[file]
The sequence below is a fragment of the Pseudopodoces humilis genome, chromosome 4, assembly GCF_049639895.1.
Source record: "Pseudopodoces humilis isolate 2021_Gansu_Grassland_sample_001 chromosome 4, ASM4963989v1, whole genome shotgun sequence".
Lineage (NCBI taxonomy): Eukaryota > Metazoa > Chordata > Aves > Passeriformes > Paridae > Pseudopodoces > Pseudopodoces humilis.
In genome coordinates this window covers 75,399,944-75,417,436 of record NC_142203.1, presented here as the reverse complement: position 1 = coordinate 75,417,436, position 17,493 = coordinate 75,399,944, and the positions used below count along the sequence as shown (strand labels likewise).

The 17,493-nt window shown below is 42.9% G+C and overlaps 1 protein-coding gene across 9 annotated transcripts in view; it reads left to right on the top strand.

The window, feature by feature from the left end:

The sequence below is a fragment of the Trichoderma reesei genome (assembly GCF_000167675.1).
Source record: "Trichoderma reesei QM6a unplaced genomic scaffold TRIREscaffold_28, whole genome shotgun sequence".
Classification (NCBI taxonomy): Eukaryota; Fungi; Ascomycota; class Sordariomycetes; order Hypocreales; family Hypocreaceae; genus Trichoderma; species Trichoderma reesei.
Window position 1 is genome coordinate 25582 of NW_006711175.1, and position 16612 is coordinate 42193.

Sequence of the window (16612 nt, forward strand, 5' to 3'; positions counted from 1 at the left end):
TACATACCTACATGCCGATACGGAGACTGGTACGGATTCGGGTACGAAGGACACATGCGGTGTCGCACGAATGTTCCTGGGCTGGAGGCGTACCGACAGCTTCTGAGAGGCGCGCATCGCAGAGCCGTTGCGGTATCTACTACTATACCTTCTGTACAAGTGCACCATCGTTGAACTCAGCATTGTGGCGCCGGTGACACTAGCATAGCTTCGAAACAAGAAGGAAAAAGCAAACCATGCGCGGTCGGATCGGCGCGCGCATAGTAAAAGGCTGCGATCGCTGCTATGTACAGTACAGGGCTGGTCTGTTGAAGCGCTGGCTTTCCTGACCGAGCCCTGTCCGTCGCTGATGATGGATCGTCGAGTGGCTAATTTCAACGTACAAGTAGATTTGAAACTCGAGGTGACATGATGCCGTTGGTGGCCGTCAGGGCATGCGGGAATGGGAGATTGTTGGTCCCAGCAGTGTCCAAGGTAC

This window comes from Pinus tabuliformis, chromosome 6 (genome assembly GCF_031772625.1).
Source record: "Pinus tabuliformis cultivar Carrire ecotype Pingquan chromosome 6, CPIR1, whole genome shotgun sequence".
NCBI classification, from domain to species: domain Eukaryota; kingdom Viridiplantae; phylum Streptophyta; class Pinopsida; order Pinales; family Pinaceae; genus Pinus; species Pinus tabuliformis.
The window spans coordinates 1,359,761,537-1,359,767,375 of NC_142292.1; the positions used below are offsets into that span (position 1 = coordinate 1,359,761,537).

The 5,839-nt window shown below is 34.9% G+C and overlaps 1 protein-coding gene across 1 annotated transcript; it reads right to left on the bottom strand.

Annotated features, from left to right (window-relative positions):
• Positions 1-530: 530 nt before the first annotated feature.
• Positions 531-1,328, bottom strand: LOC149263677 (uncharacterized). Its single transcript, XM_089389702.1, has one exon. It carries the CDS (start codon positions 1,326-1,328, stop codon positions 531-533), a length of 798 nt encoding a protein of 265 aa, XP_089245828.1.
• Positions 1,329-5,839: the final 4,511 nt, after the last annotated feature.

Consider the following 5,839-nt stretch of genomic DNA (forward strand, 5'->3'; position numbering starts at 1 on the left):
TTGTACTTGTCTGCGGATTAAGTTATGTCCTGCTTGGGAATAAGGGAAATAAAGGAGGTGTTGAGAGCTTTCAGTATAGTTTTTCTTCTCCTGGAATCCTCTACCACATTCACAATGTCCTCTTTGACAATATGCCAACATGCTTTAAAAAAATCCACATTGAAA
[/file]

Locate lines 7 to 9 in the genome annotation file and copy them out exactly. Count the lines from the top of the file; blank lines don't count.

The sequence below is a fragment of the Trichoderma reesei genome (assembly GCF_000167675.1).
Source record: "Trichoderma reesei QM6a unplaced genomic scaffold TRIREscaffold_28, whole genome shotgun sequence".
Classification (NCBI taxonomy): Eukaryota; Fungi; Ascomycota; class Sordariomycetes; order Hypocreales; family Hypocreaceae; genus Trichoderma; species Trichoderma reesei.